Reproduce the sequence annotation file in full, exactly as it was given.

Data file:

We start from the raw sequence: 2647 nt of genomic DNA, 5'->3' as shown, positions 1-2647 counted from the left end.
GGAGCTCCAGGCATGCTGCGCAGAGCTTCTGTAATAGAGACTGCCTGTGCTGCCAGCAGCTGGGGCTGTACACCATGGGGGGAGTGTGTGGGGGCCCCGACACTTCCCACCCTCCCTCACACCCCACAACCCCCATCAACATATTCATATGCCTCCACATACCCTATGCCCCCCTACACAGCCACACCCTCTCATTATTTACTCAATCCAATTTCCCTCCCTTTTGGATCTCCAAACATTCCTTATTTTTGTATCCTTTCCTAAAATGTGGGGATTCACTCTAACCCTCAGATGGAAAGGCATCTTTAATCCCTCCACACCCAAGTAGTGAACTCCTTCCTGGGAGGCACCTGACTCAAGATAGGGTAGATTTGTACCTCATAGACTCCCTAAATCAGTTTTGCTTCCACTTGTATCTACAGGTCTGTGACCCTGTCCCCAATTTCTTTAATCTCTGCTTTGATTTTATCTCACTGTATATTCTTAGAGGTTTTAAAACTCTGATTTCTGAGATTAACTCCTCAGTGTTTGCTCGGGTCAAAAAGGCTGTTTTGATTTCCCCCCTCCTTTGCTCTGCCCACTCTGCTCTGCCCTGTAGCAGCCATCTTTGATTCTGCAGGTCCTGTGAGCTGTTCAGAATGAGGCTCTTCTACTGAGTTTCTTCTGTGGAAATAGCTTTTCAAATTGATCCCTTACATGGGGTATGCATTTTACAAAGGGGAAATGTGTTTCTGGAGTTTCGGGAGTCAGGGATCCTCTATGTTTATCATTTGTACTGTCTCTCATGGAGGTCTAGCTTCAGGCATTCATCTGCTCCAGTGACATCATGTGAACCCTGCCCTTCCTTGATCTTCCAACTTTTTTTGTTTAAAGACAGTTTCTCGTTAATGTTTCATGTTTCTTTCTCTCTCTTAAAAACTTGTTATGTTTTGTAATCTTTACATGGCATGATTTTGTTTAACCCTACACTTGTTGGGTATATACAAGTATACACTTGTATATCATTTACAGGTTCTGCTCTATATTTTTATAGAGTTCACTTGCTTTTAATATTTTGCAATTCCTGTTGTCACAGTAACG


We start from the raw sequence: 2647 nt of genomic DNA, 5'->3' as shown, positions 1-2647 counted from the left end.
GGAGCTCCAGGCATGCTGCGCAGAGCTTCTGTAATAGAGACTGCCTGTGCTGCCAGCAGCTGGGGCTGTACACCATGGGGGGAGTGTGTGGGGGCCCCGACACTTCCCACCCTCCCTCACACCCCACAACCCCCATCAACATATTCATATGCCTCCACATACCCTATGCCCCCCTACACAGCCACACCCTCTCATTATTTACTCAATCCAATTTCCCTCCCTTTTGGATCTCCAAACATTCCTTATTTTTGTATCCTTTCCTAAAATGTGGGGATTCACTCTAACCCTCAGATGGAAAGGCATCTTTAATCCCTCCACACCCAAGTAGTGAACTCCTTCCTGGGAGGCACCTGACTCAAGATAGGGTAGATTTGTACCTCATAGACTCCCTAAATCAGTTTTGCTTCCACTTGTATCTACAGGTCTGTGACCCTGTCCCCAATTTCTTTAATCTCTGCTTTGATTTTATCTCACTGTATATTCTTAGAGGTTTTAAAACTCTGATTTCTGAGATTAACTCCTCAGTGTTTGCTCGGGTCAAAAAGGCTGTTTTGATTTCCCCCCTCCTTTGCTCTGCCCACTCTGCTCTGCCCTGTAGCAGCCATCTTTGATTCTGCAGGTCCTGTGAGCTGTTCAGAATGAGGCTCTTCTACTGAGTTTCTTCTGTGGAAATAGCTTTTCAAATTGATCCCTTACATGGGGTATGCATTTTACAAAGGGGAAATGTGTTTCTGGAGTTTCGGGAGTCAGGGATCCTCTATGTTTATCATTTGTACTGTCTCTCATGGAGGTCTAGCTTCAGGCATTCATCTGCTCCAGTGACATCATGTGAACCCTGCCCTTCCTTGATCTTCCAACTTTTTTTGTTTAAAGACAGTTTCTCGTTAATGTTTCATGTTTCTTTCTCTCTCTTAAAAACTTGTTATGTTTTGTAATCTTTACATGGCATGATTTTGTTTAACCCTACACTTGTTGGGTATATACAAGTATACACTTGTATATCATTTACAGGTTCTGCTCTATATTTTTATAGAGTTCACTTGCTTTTAATATTTTGCAATTCCTGTTGTCACAGTAACG